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Fettered by a faux stereotype

What Do 'Clueless' And 'girlfight' Have In Common? Not A Thing. And That's What's Wrong With The Term 'chick Flick.'

November 13, 2005|Carina Chocano | Times Staff Writer

EARLY last month, Merriam-Webster's Collegiate Dictionary added the term "chick flick" to its 11th edition. But I still don't know what it means. The dictionary definition -- "Chick flick (noun) 1988: a motion picture intended to appeal esp. to women" -- doesn't describe a type of movie or define a genre or even identify an audience by its tastes or interests.

It doesn't do much, actually, beyond legitimize the already generally accepted notion that there are movies for everyone, and then there are movies for women. Like a miracle household product, it marginalizes as it defines.

Maybe the dictionary is just shy, but it fails to mention what just about anyone could tell you: That "chick flick" is a term that originated, and is still commonly used, as a way to dismiss a movie so sappy or saccharine only a girl could like it. The term was later reclaimed by women to describe any movie that attempts to reflect contemporary female experience, deals with issues of importance to women, or lampoons a certain type of girl or girly predicament. Nora Ephron even used it as a tongue-in-cheek joke in 1993, when in "Sleepless in Seattle" Tom Hanks calls "An Affair to Remember" a "chick movie."

But in the last decade or so, "chick flick" seems to have once again become the dread "communist" or "terrorist" of cinematic allegations -- one random accusation and it's all over. If the definitions remain somewhat unclear, the result of their overuse is not: "Chick flick" herds vastly different films into one cramped, unventilated ghetto. If a movie meets one of the above criteria -- be it as serious as "North Country" or as fluffy as "The Wedding Date" -- someone, somewhere, will call it a "chick flick." The term has created a category, in other words, not the other way around.

And it's a blanket category at that, the smothering kind. It has made it so that a movie like "Wedding Crashers" is simply considered a comedy, whereas movies like "Romy and Michele's High School Reunion" (a satire with female characters) or "The Sweetest Thing" (a raunchy comedy) are considered chick flicks -- even when they share more in common with contemporary mainstream comedies than with the "women's pictures" of the 1930s and '40s from which, Athena-like, they are supposed to have sprung.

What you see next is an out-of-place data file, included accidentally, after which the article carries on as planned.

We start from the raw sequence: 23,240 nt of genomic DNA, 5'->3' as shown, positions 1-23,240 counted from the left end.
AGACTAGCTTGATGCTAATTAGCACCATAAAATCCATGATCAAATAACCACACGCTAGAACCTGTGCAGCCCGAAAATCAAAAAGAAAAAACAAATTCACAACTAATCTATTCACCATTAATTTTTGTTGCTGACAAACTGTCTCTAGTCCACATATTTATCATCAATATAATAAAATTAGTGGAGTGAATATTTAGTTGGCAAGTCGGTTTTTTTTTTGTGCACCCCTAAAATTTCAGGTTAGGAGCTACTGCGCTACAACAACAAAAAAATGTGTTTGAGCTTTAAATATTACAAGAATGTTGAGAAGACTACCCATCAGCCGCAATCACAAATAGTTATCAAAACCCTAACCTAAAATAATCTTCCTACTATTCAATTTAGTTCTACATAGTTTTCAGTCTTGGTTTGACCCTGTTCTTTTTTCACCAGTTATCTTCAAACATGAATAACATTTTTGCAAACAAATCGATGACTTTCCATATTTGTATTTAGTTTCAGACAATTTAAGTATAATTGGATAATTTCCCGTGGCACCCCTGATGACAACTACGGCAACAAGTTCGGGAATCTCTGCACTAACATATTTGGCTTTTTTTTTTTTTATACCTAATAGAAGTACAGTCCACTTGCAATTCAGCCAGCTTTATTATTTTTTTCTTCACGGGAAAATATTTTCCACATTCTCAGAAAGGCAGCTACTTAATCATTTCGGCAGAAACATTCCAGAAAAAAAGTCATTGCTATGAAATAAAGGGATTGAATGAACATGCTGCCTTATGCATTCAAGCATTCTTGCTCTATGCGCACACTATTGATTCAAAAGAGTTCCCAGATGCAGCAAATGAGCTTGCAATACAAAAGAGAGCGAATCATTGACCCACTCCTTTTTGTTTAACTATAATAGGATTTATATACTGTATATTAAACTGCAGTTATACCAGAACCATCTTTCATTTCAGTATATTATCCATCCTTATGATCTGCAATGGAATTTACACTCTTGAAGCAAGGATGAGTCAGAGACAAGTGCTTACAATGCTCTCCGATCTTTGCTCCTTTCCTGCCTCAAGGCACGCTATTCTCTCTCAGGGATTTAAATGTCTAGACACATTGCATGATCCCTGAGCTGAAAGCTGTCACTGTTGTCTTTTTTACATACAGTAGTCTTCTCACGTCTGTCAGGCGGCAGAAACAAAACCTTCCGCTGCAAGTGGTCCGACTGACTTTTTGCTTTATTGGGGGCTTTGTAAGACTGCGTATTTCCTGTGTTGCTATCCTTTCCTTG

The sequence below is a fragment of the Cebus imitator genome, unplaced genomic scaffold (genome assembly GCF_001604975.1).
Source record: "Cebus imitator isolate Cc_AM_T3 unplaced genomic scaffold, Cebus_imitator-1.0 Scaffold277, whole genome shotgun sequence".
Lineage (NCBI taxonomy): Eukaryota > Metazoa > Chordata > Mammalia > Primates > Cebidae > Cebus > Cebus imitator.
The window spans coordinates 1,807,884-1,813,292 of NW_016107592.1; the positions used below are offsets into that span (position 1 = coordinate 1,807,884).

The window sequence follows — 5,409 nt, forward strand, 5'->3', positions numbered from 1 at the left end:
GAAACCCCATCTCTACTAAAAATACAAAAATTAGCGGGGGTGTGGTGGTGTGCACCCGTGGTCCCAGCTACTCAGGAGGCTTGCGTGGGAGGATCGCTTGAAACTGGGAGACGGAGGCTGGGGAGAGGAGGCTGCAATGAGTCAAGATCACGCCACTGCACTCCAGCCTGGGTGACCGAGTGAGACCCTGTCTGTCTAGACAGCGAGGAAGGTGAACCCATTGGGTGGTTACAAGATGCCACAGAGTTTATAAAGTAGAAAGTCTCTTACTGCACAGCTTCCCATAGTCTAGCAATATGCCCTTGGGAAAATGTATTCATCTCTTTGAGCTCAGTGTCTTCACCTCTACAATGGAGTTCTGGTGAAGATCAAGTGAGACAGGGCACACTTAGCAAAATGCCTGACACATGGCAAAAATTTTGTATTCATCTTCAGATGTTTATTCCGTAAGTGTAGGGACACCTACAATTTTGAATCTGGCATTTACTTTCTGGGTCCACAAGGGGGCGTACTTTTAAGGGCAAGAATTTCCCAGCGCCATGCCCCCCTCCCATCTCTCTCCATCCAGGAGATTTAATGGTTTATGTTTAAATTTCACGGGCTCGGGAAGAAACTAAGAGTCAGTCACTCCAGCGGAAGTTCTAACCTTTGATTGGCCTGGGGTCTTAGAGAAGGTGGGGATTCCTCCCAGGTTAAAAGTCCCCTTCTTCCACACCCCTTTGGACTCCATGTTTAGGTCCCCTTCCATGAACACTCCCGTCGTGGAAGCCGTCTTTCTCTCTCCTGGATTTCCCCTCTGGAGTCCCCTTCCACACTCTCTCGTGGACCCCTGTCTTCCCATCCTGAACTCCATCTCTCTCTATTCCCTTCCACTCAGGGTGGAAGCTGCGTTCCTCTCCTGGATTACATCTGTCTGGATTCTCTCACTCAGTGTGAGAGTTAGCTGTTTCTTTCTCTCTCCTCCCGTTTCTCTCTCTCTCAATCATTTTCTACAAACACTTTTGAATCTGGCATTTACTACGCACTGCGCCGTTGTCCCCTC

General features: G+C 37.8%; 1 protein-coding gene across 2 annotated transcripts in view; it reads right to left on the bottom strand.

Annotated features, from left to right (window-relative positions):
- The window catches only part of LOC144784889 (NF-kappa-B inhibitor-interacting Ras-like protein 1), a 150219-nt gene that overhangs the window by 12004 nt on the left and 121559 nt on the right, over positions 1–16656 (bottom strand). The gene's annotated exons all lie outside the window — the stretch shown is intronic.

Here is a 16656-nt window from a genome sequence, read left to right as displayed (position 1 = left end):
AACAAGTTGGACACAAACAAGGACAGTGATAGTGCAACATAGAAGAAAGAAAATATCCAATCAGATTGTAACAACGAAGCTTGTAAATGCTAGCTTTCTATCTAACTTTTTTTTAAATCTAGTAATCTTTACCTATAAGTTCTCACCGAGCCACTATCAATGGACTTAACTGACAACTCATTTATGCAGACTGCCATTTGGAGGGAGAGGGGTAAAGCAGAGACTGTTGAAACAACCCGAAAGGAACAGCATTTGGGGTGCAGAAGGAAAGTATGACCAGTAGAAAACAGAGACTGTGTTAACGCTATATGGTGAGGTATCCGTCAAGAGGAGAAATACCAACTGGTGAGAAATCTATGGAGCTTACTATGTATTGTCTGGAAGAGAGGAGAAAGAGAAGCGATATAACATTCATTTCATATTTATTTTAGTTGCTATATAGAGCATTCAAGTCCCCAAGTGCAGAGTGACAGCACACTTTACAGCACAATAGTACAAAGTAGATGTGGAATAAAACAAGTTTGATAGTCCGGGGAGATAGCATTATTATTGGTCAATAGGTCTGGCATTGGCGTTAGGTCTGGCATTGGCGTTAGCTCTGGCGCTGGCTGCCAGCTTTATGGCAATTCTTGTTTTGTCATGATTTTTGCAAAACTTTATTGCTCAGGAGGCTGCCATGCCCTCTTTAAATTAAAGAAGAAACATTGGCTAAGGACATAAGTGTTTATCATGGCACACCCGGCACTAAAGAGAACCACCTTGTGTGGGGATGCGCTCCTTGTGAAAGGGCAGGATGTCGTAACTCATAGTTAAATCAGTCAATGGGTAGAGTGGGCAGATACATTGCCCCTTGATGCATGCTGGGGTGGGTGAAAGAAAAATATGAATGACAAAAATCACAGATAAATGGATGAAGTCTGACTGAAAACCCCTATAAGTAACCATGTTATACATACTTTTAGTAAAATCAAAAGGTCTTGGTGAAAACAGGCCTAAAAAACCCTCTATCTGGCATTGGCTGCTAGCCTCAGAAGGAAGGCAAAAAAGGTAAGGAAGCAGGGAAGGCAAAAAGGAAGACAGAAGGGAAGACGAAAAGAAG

Like many reclaimed pejoratives, "chick flick" remains a volatile term. You can tell by the way some handle it gingerly and others lob it like a grenade. For example, in July 2004, O magazine published an article ranking the "50 Greatest Chick Flicks of All Time," which included Stephen Daldry's "The Hours" at No. 11. That point was echoed in an interview on Canadian television in which Daldry said of his movie, "I don't think this is a chick flick at all. I think there are real serious issues about how we live our lives and change our lives that are relevant to everybody."

Similarly, Curtis Hanson's "In Her Shoes" was praised for being "no mere chick flick" (Yahoo News); "a chick flick with both substance and style" (the Hollywood Reporter); and "the fall's blue chip chick flick" (Seattle Post-Intelligencer). The Detroit News was happy to report "it's a chick flick for non-chicks, too" and the Gannett News Service called it "A Chick Flick With Manly Appeal."

In other words, by lumping all movies about women into the same category, quality female-centric movies are put in the awkward position of having to assert their quality by denying the female-centric label. So much for reclaiming.

Molly Haskell put it perfectly when she wrote in the Guardian, "in simultaneously arguing for the 'seriousness' of women's concerns, then relegating the films that address them to a ghetto, we find ourselves caught in a conundrum." It's that conundrum that leads to evaluations such as Roger Ebert's description of "In Her Shoes" as being " ... no soppy chick flick, and anyway what is a 'chick flick' but an insulting term for a movie that's about women instead of the usual testosterone carriers."

If the term is indeed insulting and meaningless, why mention it at all? Why cite a separate standard by which not to judge a movie you happen to like? Because it has become a compulsory addition to any discussion about movies about women -- and anyone, male or female, who makes one winds up spending at least some of their promotional time living the label down.

On NPR's "All Things Considered," Michele Norris introduced an interview with Hanson using the new Webster's entry followed by the question, "Does the film fit that definition?" No wonder Hanson "resists the chick flick label," as Norris says, "even though high heels are a central theme, he says the story that follows the sisters and their grandmother played by Shirley MacLaine has universal appeal." [NPR-ish mock-ingenuous emphasis theirs.]


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